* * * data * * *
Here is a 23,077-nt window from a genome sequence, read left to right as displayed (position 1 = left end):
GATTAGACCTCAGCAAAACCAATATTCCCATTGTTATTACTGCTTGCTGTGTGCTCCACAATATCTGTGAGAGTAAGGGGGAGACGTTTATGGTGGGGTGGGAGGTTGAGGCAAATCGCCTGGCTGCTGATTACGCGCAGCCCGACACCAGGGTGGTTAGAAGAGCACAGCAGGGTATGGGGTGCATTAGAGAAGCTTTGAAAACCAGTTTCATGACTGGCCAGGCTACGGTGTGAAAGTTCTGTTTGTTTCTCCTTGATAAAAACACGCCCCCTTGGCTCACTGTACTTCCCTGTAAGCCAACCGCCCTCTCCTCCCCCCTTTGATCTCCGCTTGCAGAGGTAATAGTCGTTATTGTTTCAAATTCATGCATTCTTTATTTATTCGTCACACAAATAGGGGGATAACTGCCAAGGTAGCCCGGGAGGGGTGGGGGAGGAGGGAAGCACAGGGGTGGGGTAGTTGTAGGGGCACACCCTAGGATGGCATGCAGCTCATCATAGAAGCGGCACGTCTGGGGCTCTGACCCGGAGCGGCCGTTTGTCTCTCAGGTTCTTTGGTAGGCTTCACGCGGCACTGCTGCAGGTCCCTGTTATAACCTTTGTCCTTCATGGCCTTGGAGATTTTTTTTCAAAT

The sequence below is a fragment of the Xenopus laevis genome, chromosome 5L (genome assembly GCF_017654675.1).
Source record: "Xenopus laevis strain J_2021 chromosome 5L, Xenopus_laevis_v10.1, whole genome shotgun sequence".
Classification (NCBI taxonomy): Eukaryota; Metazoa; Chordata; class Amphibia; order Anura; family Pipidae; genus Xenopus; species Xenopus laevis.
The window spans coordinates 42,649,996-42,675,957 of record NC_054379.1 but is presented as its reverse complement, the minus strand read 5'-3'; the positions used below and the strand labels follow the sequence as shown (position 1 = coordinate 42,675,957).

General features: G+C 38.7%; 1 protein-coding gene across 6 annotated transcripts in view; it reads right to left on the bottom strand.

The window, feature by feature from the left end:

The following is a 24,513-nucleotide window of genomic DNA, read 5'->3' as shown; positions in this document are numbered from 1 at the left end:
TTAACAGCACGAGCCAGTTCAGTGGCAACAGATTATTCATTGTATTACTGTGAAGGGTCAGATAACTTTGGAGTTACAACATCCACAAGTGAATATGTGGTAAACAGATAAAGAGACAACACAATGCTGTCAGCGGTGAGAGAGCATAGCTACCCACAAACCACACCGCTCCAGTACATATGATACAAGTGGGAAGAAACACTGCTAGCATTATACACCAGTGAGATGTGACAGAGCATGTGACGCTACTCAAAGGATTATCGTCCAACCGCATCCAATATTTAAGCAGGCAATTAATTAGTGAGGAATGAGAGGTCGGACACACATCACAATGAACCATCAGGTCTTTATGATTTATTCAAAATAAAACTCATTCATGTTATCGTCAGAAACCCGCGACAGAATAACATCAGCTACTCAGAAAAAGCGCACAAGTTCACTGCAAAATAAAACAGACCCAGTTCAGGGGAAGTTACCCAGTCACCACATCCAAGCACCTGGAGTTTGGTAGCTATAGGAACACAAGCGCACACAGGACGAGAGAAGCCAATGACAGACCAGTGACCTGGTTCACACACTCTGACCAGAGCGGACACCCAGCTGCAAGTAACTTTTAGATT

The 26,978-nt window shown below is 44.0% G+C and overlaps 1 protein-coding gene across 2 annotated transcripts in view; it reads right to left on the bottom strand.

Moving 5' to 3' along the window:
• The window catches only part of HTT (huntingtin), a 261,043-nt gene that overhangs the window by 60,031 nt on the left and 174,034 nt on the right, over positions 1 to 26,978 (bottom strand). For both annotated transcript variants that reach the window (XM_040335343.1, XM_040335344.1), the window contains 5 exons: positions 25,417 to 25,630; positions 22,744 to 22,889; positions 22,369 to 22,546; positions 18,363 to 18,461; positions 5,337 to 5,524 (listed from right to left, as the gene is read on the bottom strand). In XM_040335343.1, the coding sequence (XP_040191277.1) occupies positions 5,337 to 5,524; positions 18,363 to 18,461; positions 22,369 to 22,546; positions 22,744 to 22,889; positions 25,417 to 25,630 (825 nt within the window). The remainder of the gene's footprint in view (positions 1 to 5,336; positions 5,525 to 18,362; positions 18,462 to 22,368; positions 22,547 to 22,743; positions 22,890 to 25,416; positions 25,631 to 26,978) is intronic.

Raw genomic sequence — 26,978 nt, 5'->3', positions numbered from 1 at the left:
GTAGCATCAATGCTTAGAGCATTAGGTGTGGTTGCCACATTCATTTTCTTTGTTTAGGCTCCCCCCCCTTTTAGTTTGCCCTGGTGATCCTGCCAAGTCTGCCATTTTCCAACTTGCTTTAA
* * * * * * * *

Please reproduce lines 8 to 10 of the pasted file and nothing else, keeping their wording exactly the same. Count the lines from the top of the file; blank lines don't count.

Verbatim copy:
The window, feature by feature from the left end:

The following is a 24,513-nucleotide window of genomic DNA, read 5'->3' as shown; positions in this document are numbered from 1 at the left end:
TTAACAGCACGAGCCAGTTCAGTGGCAACAGATTATTCATTGTATTACTGTGAAGGGTCAGATAACTTTGGAGTTACAACATCCACAAGTGAATATGTGGTAAACAGATAAAGAGACAACACAATGCTGTCAGCGGTGAGAGAGCATAGCTACCCACAAACCACACCGCTCCAGTACATATGATACAAGTGGGAAGAAACACTGCTAGCATTATACACCAGTGAGATGTGACAGAGCATGTGACGCTACTCAAAGGATTATCGTCCAACCGCATCCAATATTTAAGCAGGCAATTAATTAGTGAGGAATGAGAGGTCGGACACACATCACAATGAACCATCAGGTCTTTATGATTTATTCAAAATAAAACTCATTCATGTTATCGTCAGAAACCCGCGACAGAATAACATCAGCTACTCAGAAAAAGCGCACAAGTTCACTGCAAAATAAAACAGACCCAGTTCAGGGGAAGTTACCCAGTCACCACATCCAAGCACCTGGAGTTTGGTAGCTATAGGAACACAAGCGCACACAGGACGAGAGAAGCCAATGACAGACCAGTGACCTGGTTCACACACTCTGACCAGAGCGGACACCCAGCTGCAAGTAACTTTTAGATT